On the second day of Paris Fashion Week, Givenchy’s creative director Matthew M. Williams hit the runway with a menswear collection all about layering. The designer had crafted the looks hand in hand with the French fashion house’s couture ateliers, meaning the references to contemporary menswear were laden with well-executed silhouettes and traditionally masculine elements.
But the standout of the whole show was the references to punk subculture and workwear, which produced one of Givenchy’s most unified and cohesive collections to date. With the stage set on an all-white runway to the sounds of British indie-rock musician Bakar, the models filed out to the structure inside a giant black box built behind the Les Invalides. The front row boasted a league of K-pop stars and other celebs, including Big Bang band member Taeyang, who they recently named one of their brand ambassadors.
The outerwear reigned supreme throughout, with models billowing in oversized herringbones and sharp-shouldered suit jackets. The richness of the coats paired with faded hoodies, grunge shirts, and chunky knits meant the looks remained well-balanced, infusing elements of fun punk subcultural references into a well-crafted selection of garments. Within the clashing of patterns and layering of textures, the ensembles still felt justified as they layered the experimental pieces with tailoring and outerwear. The patterns of plaid, camouflage, denim, bleach canvas, neons, and pastels all display the complex process of treatments throughout the collection. With the accompaniment of loose shapes and layered styling, the looks disregard the need for tucked-in tradition. The punk influences also got an update, as the grunge kilts were swapped for camo overskirts, and the tartan sat on shirts and trousers with layered shorts and cutoff short-sleeve hoodies.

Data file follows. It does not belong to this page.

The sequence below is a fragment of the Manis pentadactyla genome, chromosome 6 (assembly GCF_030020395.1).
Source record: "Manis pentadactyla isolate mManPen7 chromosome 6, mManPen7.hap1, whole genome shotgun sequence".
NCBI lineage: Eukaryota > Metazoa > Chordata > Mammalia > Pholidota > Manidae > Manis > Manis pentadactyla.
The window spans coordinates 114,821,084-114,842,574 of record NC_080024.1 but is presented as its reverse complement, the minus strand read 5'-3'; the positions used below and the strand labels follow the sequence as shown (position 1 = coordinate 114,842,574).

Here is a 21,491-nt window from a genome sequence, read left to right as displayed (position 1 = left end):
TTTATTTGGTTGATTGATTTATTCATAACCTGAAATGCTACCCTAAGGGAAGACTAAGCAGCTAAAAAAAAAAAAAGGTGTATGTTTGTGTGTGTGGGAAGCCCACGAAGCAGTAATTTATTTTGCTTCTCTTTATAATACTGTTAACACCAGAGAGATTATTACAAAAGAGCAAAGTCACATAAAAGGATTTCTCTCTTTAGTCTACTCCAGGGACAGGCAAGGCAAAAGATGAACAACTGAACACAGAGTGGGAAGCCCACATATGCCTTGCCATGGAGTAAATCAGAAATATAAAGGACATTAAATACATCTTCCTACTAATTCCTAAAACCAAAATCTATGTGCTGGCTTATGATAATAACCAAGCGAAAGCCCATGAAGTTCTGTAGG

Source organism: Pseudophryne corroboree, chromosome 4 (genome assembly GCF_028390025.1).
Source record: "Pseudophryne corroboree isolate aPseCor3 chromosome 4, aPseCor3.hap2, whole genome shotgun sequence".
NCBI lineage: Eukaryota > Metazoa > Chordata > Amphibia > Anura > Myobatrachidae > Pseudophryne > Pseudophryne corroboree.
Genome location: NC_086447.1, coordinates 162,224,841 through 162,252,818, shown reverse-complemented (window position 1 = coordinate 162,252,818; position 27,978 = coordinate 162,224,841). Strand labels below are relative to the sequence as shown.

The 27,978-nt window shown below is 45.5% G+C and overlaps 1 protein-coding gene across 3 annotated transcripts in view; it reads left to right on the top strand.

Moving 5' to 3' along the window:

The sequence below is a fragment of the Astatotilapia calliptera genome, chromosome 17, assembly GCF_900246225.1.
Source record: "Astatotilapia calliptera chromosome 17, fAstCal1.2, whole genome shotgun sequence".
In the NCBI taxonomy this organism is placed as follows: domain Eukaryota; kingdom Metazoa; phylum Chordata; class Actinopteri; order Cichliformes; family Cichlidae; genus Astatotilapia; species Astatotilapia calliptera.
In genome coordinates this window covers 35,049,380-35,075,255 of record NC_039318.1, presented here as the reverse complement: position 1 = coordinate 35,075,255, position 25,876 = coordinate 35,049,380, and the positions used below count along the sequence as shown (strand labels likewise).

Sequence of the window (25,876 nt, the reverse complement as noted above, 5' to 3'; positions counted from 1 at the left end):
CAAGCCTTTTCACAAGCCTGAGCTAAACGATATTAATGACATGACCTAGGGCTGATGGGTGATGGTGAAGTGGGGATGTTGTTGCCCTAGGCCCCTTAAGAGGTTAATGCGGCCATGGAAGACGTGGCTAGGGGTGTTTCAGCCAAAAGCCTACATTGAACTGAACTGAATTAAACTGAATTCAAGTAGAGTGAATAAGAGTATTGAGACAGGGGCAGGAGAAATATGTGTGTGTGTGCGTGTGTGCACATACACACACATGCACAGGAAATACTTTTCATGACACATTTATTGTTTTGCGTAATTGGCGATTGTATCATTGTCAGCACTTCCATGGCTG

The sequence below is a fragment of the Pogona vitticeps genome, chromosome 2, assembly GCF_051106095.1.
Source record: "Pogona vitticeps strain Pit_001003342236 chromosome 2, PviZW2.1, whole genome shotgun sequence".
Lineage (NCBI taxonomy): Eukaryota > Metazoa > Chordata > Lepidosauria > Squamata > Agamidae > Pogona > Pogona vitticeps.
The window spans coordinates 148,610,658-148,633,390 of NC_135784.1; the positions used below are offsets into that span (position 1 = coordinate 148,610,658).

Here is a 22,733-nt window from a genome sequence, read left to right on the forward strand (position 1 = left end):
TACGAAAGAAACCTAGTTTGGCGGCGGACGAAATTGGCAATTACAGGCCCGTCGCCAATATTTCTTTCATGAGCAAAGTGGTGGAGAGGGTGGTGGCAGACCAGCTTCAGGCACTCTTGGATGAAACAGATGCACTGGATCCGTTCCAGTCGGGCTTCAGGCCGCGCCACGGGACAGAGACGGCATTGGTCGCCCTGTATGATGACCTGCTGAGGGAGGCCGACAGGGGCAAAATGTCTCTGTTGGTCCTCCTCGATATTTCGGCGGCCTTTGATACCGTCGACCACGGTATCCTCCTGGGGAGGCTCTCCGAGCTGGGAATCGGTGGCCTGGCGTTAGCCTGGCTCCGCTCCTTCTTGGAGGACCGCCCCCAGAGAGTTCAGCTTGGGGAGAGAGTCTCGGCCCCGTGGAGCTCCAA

Some of the best looks were those that just shouldn’t have worked; pants with floating hips, tartan wool, jersey combos, waistcoats over sweaters, and explosions of faux python print and leopard fur. The reconstructed camo pants were reimagined workwear at its finest, taking classic streetwear garments on the lower half and pairing the pants with square-shoulder overcoats. The myriad of patterns, like animal print with furs and distressed bleach, proved cohesive as the looks came out with the monochrome company of all-black cropped trenches and tuxedo-style getups.
Often, the fashion house’s take on glamour is on point, but with this collection, the threads of the brand’s DNA feel as though they are finally being undone. Dress codes have been deconstructed, so much so that loose cords and unhemmed suits are their new take on sophistication. Instead of following traditional street style trends, Givenchy is becoming a leader. In this fresh and exciting take on menswear, the collection feels like a serious step in the right direction for the brand, excellently utilising layered prints, punk inspiration, and couture tailoring to achieve excellence.